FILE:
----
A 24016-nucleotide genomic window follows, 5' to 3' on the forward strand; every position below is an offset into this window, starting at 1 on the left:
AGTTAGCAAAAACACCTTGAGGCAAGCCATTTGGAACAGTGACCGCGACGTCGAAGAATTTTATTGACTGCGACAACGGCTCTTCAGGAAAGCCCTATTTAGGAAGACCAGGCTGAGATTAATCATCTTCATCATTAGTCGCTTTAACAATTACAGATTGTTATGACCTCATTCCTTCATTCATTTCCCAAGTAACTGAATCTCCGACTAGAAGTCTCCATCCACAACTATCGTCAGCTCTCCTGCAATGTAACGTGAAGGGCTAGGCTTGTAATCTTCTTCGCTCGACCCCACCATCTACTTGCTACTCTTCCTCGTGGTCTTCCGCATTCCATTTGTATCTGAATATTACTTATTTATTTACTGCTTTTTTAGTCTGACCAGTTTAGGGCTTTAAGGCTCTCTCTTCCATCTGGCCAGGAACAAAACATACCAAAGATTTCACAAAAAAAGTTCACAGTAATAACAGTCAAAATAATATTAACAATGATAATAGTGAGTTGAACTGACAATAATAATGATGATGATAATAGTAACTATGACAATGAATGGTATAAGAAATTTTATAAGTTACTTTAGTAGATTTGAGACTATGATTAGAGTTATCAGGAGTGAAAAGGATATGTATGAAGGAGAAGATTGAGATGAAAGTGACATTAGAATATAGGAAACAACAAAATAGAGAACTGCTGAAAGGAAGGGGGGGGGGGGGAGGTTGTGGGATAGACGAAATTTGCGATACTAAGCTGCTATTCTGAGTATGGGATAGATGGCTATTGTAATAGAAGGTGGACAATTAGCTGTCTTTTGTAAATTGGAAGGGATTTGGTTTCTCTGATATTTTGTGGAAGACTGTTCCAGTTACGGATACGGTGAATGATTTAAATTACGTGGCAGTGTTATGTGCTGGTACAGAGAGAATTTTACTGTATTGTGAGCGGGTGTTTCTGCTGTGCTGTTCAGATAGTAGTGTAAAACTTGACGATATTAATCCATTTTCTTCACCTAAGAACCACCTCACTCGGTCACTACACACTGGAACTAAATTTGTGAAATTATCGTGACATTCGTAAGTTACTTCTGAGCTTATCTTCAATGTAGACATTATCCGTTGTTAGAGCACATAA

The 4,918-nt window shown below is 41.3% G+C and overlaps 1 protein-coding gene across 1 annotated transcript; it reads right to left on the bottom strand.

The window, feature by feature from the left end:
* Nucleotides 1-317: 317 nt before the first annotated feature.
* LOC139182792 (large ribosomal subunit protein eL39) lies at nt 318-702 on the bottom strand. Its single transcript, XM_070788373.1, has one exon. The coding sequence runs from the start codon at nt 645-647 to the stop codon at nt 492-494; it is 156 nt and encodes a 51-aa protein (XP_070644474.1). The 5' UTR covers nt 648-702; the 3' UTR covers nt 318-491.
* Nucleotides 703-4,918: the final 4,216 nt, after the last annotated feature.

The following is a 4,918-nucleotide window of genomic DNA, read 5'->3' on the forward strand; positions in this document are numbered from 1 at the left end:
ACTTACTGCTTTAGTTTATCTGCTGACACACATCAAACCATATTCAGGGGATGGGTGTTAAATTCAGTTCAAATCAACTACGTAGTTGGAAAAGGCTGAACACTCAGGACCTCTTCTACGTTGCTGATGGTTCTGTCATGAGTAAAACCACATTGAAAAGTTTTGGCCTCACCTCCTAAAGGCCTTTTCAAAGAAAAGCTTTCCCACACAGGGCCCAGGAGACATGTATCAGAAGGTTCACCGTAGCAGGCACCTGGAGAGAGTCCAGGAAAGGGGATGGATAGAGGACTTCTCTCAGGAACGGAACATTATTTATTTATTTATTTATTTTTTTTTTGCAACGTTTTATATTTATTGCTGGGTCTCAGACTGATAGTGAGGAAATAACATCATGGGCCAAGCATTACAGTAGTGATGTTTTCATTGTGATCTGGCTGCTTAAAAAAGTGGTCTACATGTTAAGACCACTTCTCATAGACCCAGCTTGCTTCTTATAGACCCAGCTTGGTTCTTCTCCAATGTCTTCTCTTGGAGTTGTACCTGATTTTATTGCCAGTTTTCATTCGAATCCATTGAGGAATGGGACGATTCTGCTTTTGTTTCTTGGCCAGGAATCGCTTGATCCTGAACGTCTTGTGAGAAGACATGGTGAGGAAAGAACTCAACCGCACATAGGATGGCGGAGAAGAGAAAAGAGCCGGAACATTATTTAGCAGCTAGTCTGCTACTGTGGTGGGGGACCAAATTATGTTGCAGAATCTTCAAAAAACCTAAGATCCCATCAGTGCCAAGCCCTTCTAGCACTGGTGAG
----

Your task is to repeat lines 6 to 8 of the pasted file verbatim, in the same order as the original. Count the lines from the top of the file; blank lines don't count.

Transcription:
* LOC139182792 (large ribosomal subunit protein eL39) lies at nt 318-702 on the bottom strand. Its single transcript, XM_070788373.1, has one exon. The coding sequence runs from the start codon at nt 645-647 to the stop codon at nt 492-494; it is 156 nt and encodes a 51-aa protein (XP_070644474.1). The 5' UTR covers nt 648-702; the 3' UTR covers nt 318-491.
* Nucleotides 703-4,918: the final 4,216 nt, after the last annotated feature.

The following is a 4,918-nucleotide window of genomic DNA, read 5'->3' on the forward strand; positions in this document are numbered from 1 at the left end: